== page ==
Living With Seasonal Affective Disorder
Seasonal affective disorder, which is also known as SAD, is a type of depression. This type of depression is related to changes in the seasons. For most people with SAD, it has a schedule. It begins and ends at about the same times every year with the changes in the season. The most common season SAD occurs with is fall. With this type of SAD it starts in the fall and continues into the winter months. SAD also effects people in the spring or early summer, but it is rare.
Symptoms of Seasonal Affective Disorder
Are you having feelings of depression most of the day, almost every day?
Do you feel hopeless or worthless, often questioning your purpose in life?
Do you have a low energy level on a daily basis?
Are you losing interest in activities or hobbies you once enjoyed?
Are you having trouble sleeping?
Are you experiencing changes in your appetite?
Are you experiencing changes in your weight?
Do you feel sluggish or agitated for no apparent reason?
Are you having trouble concentrating?
Are you having frequent thoughts of death or suicide?
These are all symptoms of SAD, but make sure these are only happening during certain seasons. SAD is also more common in women, but when it occurs in a male the symptoms are much more severe. Treatment for SAD includes light therapy, psychotherapy, and medications.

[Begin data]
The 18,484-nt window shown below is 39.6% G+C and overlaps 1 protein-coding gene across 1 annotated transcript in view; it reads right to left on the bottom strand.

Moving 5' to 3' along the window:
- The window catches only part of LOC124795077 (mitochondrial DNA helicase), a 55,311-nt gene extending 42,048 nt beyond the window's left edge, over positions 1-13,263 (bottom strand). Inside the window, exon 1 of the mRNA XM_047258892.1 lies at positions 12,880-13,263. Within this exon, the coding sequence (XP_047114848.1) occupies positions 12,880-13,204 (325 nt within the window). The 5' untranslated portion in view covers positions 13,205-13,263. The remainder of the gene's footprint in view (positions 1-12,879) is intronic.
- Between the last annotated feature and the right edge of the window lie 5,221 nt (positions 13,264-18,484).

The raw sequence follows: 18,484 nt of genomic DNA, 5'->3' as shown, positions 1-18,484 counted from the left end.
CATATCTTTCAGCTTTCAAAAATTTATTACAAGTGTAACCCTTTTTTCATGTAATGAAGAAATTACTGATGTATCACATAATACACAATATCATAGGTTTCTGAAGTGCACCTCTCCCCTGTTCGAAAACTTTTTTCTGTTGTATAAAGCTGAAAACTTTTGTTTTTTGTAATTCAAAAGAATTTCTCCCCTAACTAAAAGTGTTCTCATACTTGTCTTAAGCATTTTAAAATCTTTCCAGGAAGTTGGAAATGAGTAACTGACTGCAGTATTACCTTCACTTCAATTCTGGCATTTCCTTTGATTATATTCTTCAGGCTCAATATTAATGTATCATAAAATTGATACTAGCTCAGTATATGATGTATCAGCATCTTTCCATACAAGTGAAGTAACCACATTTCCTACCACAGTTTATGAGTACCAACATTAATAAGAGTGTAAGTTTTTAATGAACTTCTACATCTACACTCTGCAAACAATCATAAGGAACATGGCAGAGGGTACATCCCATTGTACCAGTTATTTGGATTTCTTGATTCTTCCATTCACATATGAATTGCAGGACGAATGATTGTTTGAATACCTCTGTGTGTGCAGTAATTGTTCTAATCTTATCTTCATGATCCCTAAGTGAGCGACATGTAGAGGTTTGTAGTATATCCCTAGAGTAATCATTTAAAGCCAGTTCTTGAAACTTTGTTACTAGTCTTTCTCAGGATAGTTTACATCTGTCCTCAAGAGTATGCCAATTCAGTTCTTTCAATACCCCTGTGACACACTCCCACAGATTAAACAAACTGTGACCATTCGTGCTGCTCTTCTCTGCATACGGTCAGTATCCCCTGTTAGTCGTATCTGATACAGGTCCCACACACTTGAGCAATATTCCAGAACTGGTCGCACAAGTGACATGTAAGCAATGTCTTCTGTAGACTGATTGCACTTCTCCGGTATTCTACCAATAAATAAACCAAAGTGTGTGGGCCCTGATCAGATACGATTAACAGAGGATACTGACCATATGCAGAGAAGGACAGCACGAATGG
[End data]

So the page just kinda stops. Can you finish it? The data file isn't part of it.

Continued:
What Causes SAD?
Your biological clock or circadian rhythm can be effected by the amount of sunlight your body is getting. The less sun you are receiving, the more depression you face.
Serotonin, a brain chemical that affects your mood, is also effected by the amount of sunlight you receive.
Melatonin levels are also effected by the change in season. Melatonin plays a huge role in sleep patterns, as well as your mood.
Recently a blogger decided to explain her situation with this disorder in an article. Refinery29 is the alias she uses and she explains her emotions dealing with SAD. She states, “After years of questioning whether Seasonal Affective Disorder was a real condition, I realized that it was indifferent to my skepticism.” Refinery29 continues, “SAD doesn’t need you to believe it exists; it makes itself known.”
Refinery29 goes on to talk about how she would try to find ways to get rid of this disorder, but ultimately it failed. She states, “However, in past years, before I understood my seasonal affliction, I looked for other ways to rid myself of the emptiness.” Refinery29 continues, “I would try to exercise more, as if I could outrun the season. For the length of a 5k I was happy again, but the endorphins would be blunted shortly after; I was the fittest, most depressed version of myself that I can remember.”
Refinery29 also discusses the stigma that goes with SAD and how she would cover up her situation. She explained, “When students at my job ask about my bloodshot eyes, I assure them it is allergies.” She rationalized, “Allergies are convenient. Allergies are impersonal. Allergies are something that you can discuss with every person on the planet, without fear of discomfort or judgment.”
Although hiding this disorder may seem like an easy task, it can be very dangerous. Anyone with this SAD you seek help to fight this disorder.